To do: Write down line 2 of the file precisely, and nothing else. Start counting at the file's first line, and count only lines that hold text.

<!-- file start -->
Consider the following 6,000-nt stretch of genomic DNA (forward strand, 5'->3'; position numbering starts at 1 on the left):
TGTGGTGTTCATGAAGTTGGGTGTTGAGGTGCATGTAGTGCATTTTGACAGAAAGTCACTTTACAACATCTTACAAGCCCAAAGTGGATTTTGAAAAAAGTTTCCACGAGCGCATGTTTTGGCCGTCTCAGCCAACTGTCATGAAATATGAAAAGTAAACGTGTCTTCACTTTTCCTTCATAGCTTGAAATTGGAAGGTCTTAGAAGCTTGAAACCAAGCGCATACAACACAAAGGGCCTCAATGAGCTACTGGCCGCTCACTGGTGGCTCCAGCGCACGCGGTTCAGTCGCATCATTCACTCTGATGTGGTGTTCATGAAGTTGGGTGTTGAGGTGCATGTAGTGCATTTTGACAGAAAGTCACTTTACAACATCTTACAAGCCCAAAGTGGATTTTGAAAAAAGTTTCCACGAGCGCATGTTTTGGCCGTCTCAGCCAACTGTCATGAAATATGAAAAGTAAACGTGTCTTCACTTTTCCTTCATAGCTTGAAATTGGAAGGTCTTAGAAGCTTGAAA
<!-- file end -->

TGTGGTGTTCATGAAGTTGGGTGTTGAGGTGCATGTAGTGCATTTTGACAGAAAGTCACTTTACAACATCTTACAAGCCCAAAGTGGATTTTGAAAAAAGTTTCCACGAGCGCATGTTTTGGCCGTCTCAGCCAACTGTCATGAAATATGAAAAGTAAACGTGTCTTCACTTTTCCTTCATAGCTTGAAATTGGAAGGTCTTAGAAGCTTGAAACCAAGCGCATACAACACAAAGGGCCTCAATGAGCTACTGGCCGCTCACTGGTGGCTCCAGCGCACGCGGTTCAGTCGCATCATTCACTCTGATGTGGTGTTCATGAAGTTGGGTGTTGAGGTGCATGTAGTGCATTTTGACAGAAAGTCACTTTACAACATCTTACAAGCCCAAAGTGGATTTTGAAAAAAGTTTCCACGAGCGCATGTTTTGGCCGTCTCAGCCAACTGTCATGAAATATGAAAAGTAAACGTGTCTTCACTTTTCCTTCATAGCTTGAAATTGGAAGGTCTTAGAAGCTTGAAA